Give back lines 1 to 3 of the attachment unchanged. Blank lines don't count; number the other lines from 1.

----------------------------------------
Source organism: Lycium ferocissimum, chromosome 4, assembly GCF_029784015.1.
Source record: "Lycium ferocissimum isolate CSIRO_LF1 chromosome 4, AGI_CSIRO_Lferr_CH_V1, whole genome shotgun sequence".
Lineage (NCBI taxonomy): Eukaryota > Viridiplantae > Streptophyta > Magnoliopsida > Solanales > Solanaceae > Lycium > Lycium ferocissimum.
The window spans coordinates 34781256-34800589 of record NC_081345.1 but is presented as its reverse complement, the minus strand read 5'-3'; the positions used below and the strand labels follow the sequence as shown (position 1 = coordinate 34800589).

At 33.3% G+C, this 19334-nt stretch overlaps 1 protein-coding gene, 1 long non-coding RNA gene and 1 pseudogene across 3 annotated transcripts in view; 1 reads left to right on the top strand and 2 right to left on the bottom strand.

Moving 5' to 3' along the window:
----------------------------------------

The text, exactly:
Source organism: Lycium ferocissimum, chromosome 4, assembly GCF_029784015.1.
Source record: "Lycium ferocissimum isolate CSIRO_LF1 chromosome 4, AGI_CSIRO_Lferr_CH_V1, whole genome shotgun sequence".
Lineage (NCBI taxonomy): Eukaryota > Viridiplantae > Streptophyta > Magnoliopsida > Solanales > Solanaceae > Lycium > Lycium ferocissimum.